The Q&A Archives: Transplanting And Moving A Sago Palm

Question: My Dad had a large Sago palm removed from his yard by his gardener and placed in a pot and the fronds tied up. The gardener told me to leave the fronds tied up for 2 weeks. At present I have planted the palm and have retied up the fronds. Have you ever heard of this? What is the reason to leave them tied up? Do I need to? Is this true?


Answer: Securing the fronds during transport sounds like a good idea. The less damage you cause to the foliage, the better the palm will look after it's transplanted. Most trees and shrubs will go through a period of stress after being uprooted and replanted. Wilting is a common symptom, as is yellowing of some foliage and even dropping of some leaves. Palm fronds are reasonably sturdy, though, so if you were careful in digging so as not to damage too many roots, you kept the rootmass from drying out during transportation, and you watered well after replanting, your palm should be able to establish itself without too much stress. I wouldn't leave the fronds tied together once the palm is transplanted into its new home. Foliage aids in the production of carbohydrates through a process called photosynthesis. The more leaf area exposed to the sunshine, the more energy it can manufacture and transport down to the roots of the tree.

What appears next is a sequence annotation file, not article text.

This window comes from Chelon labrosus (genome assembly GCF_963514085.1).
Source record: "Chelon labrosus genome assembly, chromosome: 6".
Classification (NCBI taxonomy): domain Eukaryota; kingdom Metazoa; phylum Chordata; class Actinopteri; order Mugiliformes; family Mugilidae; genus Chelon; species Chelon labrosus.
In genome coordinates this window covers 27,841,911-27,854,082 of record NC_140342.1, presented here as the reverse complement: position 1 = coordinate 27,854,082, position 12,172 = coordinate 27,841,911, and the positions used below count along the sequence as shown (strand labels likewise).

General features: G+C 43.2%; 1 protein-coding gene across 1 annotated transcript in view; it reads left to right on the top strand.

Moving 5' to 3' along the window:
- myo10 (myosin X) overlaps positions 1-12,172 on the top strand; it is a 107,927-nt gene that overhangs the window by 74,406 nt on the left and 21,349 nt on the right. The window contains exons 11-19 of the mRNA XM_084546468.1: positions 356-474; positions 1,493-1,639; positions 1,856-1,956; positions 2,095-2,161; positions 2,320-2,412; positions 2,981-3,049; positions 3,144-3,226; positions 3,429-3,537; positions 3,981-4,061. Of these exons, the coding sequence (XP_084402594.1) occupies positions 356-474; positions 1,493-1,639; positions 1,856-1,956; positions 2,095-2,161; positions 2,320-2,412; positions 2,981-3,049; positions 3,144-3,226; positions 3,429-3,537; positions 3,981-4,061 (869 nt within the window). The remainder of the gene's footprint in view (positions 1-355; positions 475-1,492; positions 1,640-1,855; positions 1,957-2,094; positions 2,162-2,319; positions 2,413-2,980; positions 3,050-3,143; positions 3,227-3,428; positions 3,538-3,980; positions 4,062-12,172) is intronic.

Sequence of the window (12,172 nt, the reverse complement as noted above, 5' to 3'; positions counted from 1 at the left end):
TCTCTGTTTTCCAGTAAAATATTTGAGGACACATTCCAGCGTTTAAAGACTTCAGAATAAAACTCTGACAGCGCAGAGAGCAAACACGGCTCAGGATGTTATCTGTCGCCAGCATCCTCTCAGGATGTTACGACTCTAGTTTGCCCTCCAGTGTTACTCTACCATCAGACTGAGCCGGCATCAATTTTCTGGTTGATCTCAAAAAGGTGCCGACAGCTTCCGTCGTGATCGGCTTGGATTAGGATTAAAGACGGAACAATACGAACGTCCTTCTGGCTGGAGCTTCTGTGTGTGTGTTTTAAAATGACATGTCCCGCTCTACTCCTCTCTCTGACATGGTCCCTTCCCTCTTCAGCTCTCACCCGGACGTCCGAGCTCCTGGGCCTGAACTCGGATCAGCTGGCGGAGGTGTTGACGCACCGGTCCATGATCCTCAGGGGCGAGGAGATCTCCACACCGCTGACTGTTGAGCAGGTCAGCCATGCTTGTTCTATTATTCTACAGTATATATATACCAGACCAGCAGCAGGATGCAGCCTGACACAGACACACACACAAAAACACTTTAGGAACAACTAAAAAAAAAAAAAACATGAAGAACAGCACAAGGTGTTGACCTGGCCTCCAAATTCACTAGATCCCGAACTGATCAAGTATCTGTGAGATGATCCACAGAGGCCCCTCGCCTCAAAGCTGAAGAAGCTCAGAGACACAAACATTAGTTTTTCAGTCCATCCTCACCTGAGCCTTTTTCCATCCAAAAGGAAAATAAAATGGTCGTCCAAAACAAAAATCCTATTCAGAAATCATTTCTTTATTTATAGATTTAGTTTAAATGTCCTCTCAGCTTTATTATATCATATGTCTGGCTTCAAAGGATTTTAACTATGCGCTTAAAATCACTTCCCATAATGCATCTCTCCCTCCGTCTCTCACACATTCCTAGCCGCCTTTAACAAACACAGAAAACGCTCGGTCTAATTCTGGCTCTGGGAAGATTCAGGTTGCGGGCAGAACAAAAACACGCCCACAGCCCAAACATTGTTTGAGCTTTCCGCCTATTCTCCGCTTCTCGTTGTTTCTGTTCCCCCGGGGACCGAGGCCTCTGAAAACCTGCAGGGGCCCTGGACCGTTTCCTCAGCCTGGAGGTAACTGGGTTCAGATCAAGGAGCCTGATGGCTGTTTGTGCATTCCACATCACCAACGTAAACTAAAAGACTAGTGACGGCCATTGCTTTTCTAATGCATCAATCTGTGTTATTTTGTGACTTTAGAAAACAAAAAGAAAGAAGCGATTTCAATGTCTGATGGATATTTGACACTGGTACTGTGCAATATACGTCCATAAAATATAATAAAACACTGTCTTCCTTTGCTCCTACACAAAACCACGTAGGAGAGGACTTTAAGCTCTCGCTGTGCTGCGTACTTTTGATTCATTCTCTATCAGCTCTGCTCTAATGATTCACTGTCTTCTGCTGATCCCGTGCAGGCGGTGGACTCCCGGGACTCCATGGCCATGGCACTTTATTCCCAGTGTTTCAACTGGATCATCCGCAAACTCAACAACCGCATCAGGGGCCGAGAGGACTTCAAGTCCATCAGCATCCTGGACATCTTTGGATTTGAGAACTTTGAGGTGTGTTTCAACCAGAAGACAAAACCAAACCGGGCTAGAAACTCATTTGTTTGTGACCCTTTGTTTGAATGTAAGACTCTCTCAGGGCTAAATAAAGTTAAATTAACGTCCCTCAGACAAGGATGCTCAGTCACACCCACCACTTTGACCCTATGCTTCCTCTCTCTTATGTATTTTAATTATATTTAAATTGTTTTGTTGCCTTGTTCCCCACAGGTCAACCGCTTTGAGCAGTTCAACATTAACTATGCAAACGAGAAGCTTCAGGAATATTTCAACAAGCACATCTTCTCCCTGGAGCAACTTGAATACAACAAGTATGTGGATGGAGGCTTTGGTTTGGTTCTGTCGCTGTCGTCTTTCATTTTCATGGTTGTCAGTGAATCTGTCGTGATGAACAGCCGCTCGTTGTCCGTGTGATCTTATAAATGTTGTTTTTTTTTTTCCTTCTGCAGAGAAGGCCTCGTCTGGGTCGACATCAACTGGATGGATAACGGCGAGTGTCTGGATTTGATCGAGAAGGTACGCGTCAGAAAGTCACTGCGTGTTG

Good luck with your Sago palm!

« Click to go to the homepage

» Ask a question of your own

Q&A Library Searching Tips

  • When singular and plural spellings differ, as in peony and peonies, try both.
  • Search terms are not case sensitive.

Today's site banner is by dirtdorphins and is called "sunset on summer"